Looking back


What to say? In which I provide a run-down of my exciting life over the last few weeks, including books, climbing, and music.

It has been weeks now since I have had anything to put together about what I have been up to, but I may as well record my activities before I forget. In addition to the usual list of books, I have perhaps even managed to do a few things which could be called interesting.

The first thing to chronicle unfortunately is the bouts of sheer inactivity, long stretches of sloth and indolence. In case you think I am enjoying being harsh on myself, I strongly regret my isolation and as always the most pressing problem in the holidays is keeping going with a discipline of useful bible reading, thorough prayer, and not dumping my mind in filthy sloppiness. There have been weeks when I have studied theology hard to give myself something to do, and stuffed my brain with deep Reformation knowledge, but hidden myself from glorying in Christ. I have lots of problems (no news there), and it seems self-indulgent to confess ‘ordinary’ sins when nothing serious happened: sexual lusts fuelled by no external stain; melancholy and introspection that does not keep me from working; greater pride that results in no greater show; or laziness that does not keep me from remembering God daily. Why should I complain loudly of my short-fallings as if I of all people am better than to give in to ordinary sins? For all my reluctance to talk or write about myself, I will yet express this reservation: this summer, better than any before, is still more than usually unsatisfactory. May I live out the theology God has given me: only because Christ purifies it is it worthy as an offering, so was not wasted, and only because he is at work in me will I advance.

More pleasantly, I have actually done a number of rather fun things. Since last posting, I scribbled some short essays which I have most uncharacteristically lost on a memory stick. With nothing to show, I can still say I have enjoyed my writing. I have kept up to mark as well with literature, with a clutch of Shakespeare plays and some novels, including [Silas Marner by George Eliot] and more Conrad. Silas Marner was particularly challenging to me, because I find its third-Renaissance rationalism very beguiling. The most overtly religious of Eliot’s novels, it has a lot of very subtle insinuations that make me uncomfortable, and some very un-subtle jibes at evangelicalism (qua res, not Evangelicalism the movement). Still, like all her books I recommed the very effective character painting.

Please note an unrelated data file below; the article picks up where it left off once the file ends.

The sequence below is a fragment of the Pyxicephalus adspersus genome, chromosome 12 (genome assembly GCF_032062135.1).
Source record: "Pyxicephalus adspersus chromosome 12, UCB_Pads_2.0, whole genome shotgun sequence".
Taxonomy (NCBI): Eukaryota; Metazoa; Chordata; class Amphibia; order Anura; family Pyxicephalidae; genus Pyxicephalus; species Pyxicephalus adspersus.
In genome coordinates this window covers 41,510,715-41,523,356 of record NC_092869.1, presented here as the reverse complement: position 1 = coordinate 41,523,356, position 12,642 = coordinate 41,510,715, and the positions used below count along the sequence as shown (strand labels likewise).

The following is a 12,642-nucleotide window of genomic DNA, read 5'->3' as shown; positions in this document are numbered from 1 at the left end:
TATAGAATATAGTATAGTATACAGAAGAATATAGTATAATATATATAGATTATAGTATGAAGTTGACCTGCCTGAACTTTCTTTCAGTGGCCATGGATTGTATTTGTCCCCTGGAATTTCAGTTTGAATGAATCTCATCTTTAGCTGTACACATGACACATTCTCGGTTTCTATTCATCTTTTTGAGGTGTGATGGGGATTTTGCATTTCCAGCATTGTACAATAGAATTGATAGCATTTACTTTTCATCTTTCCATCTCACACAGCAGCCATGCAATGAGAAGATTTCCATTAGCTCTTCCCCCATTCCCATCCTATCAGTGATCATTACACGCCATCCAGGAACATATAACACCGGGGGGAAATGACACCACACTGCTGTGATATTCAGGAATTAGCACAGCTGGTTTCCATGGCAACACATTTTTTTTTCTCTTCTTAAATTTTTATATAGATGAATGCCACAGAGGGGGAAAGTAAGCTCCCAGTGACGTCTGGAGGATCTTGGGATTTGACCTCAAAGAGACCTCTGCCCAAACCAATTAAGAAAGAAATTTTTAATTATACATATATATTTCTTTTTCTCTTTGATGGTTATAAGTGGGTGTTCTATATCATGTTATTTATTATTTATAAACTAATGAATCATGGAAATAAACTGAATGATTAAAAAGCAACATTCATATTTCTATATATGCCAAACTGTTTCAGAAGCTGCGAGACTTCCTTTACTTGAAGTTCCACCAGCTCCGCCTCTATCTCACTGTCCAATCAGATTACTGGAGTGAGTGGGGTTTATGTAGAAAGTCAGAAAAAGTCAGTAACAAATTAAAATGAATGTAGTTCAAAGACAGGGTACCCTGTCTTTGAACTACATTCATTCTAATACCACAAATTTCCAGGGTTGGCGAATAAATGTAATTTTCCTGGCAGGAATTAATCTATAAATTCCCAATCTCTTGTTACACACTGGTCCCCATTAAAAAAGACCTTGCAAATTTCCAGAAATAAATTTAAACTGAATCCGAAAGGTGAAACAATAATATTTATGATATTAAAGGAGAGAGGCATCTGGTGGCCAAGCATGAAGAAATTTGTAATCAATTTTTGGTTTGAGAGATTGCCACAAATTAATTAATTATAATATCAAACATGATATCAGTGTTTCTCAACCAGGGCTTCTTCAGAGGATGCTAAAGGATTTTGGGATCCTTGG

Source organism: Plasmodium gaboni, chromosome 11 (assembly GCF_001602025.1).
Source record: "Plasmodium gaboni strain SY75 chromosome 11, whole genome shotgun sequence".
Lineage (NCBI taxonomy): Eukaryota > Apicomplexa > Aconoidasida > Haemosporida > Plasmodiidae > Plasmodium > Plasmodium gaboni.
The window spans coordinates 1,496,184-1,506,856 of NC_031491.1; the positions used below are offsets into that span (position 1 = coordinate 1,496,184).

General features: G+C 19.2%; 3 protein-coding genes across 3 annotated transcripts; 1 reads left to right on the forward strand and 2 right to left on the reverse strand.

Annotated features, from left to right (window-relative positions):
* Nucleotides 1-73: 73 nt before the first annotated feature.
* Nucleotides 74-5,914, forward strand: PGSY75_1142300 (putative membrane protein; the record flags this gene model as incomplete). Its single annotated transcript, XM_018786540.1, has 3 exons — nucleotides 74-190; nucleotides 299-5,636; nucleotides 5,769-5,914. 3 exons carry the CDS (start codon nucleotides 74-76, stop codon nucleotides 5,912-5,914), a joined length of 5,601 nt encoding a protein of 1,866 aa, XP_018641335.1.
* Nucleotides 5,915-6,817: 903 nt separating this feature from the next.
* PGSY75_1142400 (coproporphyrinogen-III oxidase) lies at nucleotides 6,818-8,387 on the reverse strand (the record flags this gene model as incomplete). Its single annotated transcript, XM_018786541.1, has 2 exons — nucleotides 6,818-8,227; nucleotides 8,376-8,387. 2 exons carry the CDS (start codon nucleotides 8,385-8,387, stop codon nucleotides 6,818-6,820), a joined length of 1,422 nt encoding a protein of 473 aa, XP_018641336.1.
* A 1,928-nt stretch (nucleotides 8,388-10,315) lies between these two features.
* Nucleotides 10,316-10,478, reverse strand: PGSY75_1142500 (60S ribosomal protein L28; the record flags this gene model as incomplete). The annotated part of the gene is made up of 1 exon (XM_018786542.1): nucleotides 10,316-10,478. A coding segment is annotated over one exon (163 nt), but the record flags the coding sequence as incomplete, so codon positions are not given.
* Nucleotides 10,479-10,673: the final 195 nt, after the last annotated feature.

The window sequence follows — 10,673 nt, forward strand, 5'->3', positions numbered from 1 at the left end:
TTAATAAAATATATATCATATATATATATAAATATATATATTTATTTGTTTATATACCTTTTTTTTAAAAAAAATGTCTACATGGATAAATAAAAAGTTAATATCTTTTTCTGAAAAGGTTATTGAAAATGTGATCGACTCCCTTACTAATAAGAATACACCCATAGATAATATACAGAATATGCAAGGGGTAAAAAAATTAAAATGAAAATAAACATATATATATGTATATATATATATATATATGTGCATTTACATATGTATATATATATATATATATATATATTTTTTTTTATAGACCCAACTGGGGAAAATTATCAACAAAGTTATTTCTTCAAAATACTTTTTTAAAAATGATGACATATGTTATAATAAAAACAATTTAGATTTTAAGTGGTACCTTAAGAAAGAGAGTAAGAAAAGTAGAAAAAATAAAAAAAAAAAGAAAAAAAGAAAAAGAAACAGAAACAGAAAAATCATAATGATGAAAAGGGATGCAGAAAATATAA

Before boring my one or two readers with my theology reading, ought perhaps to be a little more humane. Since leaving a couple of weeks ago a productive (and tri-nuptial) time in Cambridge, I have been hanging around at home doing more bits of reading, DIY, coding, and so on. Two things though stand out as being rather fun.

Firstly, it has been shockingly a twelvemonth since I last went properly climbing. How this quite happened given the number of trips to Wales and the Lakes escapes me, but my disgracefully soft fingers finally got a taste of sandstone last weekend. I had a great time out at Swanage on an area new to me, the Cattle Troughs cliff and did a few fun Severe climbs. I was very pleased given my long year of inactivity to lead up a VS, Old Lag’s Corner with kudos to my dad for managing it too. Words are crude, but I got moved with characteristic slowness before equivocating for a long time at the crux. I explored a couple of moves to the right, but didn’t like it, and then committed to a direct line up the bulges. The guide claims 5a for the direct route, 4c for the rightwards one. Wherever my route-finding took me, I am thoroughly pleased with myself for handling it with no wobblies when so out of practice.

The second fun little moment was last weekend when I got invited to go to Venice, expenses paid, to sing in a concert of Gabrielli music. Clearly my fame is spreading. Unfortunately, networking possibilities aside, it seems just a little too crazy for me to take a week out in September and make a net loss for what turns out to be a five-minute slot in a single concert. On the other hand, I am propelled more towards the early music scene by the thought that there is life in it beyond Cambridge.

My final spot of news is that after letting the matter drop for a while, I have finally put together my Firefox patches and have got at least some of them in. Firefox 4 is without doubt the best browser currently available.

As promised, I will finish with the highlights of my theology. Despite having gone through periods of the holidays reading a book every other day, I have still not read half of what I wanted to. The best though include[The Trellis and the Vine (Tony Payne and Colin Marshall)], Book 1 of [Calvin's Institutes], [The Providence of God (Paul Helm)], [Understanding Fundamentalism and Evangelicalism (George Marsden)] and some tracts by [Jonathan Edwards].